The amendment of the law on rape will be coming before a Parliament, of which many members are themselves facing criminal charges.
The entire nation has had to hang its head in shame over the horrendous incident of gang rape of a young woman on the night of December 16 by six murderous desperadoes who showed themselves to be nothing but beasts in human form.
The powers-that-be have come out with the anaesthetising templates of their tailor-made responses. The Congress President and the Chairperson of the UPA, Sonia Gandhi, has written ‘strong’ letters to Prime Minister Manmohan Singh, and Delhi Chief Minister Sheila Dikshit. Home Minister Sushil Kumar Shinde has issued the usual statement about the Government being “extremely concerned”, promising a slew of measures as if they are new, whereas they ought to have been the staple of any modern public transport system.
The people would have expected that the Governors and Chief Ministers, throughout the country, as one person and with one voice, would have condemned the barbaric crime. In any other democratic country, the Head of State or the Prime Minister would have stepped out of their security cocoons and joined the protesters giving vent to their unbearable anguish as a token of their own sympathy and support.
Instead, persons in power and authority withdrew deeper into their X, Y and Z security cordons and let the police wield their water canons, tear gas guns and lathis at the people who only wanted to convey their sense of solidarity with the gang rape victim fighting for her life.
Contrast this with what US President Barack Obama did when a police sub-inspector misbehaved with a Harvard professor: He called both of them to the White House for tea and made the police official apologise to the professor in his presence. Or, what British Prime Minister David Cameron did when he unguardedly used a harsh expression about an elderly lady (aam aadmi in our parlance): He paid a personal visit to her home and apologised.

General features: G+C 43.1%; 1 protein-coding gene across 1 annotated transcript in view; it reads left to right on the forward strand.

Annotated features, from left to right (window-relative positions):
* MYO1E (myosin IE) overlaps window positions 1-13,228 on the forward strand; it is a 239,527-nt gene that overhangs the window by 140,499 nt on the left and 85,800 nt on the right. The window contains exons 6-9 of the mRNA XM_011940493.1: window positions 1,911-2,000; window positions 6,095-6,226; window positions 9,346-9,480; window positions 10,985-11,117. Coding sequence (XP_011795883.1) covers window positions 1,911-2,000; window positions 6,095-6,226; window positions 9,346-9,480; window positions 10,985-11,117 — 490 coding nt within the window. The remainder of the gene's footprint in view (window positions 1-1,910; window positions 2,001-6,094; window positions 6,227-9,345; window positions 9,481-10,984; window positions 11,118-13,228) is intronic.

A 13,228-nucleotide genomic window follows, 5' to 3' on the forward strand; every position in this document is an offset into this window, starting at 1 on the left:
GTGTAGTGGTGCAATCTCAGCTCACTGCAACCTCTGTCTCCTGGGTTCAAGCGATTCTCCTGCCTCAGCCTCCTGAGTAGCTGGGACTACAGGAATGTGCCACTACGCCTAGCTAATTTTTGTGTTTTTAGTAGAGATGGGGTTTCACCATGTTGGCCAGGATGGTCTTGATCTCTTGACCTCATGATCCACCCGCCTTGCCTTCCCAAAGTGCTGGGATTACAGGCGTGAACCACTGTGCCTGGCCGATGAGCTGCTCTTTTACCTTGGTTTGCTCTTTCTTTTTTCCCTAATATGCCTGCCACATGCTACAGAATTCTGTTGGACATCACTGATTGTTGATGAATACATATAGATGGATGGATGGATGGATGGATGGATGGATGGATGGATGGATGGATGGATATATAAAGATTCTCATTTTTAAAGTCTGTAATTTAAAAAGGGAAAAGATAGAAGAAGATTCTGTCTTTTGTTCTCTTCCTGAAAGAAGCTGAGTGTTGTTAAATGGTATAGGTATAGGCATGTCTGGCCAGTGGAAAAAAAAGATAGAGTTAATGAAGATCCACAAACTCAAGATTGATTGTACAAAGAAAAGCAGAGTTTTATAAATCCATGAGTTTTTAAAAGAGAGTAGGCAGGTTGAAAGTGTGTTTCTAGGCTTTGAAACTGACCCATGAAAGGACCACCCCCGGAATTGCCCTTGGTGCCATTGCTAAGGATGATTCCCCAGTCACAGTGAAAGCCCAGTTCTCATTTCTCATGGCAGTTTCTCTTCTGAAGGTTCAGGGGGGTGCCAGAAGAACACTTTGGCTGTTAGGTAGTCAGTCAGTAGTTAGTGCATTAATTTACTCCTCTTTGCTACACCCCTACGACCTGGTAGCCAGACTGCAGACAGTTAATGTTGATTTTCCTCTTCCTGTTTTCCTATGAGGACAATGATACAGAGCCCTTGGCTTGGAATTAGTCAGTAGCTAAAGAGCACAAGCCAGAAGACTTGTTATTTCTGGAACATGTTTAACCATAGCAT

The most predictable conditioned reflex of the Government whenever faced with public anger and outrage on such a vast scale is to set up a Commission of Inquiry under the Commission of Inquiry Act, 1952, hoping that, during the many months it will take to submit its report, the anger would have evaporated and there can be business as usual.
Nothing surprising, therefore, in the Government this time too going in for yet another such Commission. Every schoolboy knows that the reports of these Commissions are only advisory and not binding, and will suffer the expected fate of being buried in the dark and dusty catacombs of the secretariat.
The irony is in Shinde’s verbiage about taking “immediate steps for the amendment of the Criminal Law for enhanced and more effective punishment in the rarest of the rare cases of sexual assault such as this.” Apparently, this means that the amendment will be to make rape punishable by death.
But what do his words “rarest of the rare cases of sexual assault such as this” mean? Does he want to convey that the heinous incident of December 16 in Delhi is one of “the rarest of rare cases”?
Can it be that he, as the Home minister, is unaware that, in Delhi alone, rape complaints have risen from from 564 in 2011 to 661 this year?
Or, that about a tenth of Delhi's 80,000 police officers are deployed to protect Delhi’s politicians, diplomats and top officials, with a similar misuse of VIP security prevailing in all the States?
So, his promise of “proactive” police patrolling and vigilance will come a cropper unless he either drastically reduces the scale of VIP security or increases the strength of the police.
Equally ironical is the fact that the amendment of the law on rape will be coming before a Parliament, of which many members are themselves facing criminal charges, including two for crimes against women!
According to the Association for Democratic Reforms, political parties gave tickets in the State elections in the last five years to 27 candidates charged with crimes against women.
On the one hand the Government has put in cold storage Election Commission’s constantly reiterated proposal to debar candidates against whom courts have framed criminal charges.
On the other, it is promising stringent legal action by MPs, many of whom have declared themselves to be accused in criminal cases. Can there be a greater irony than this?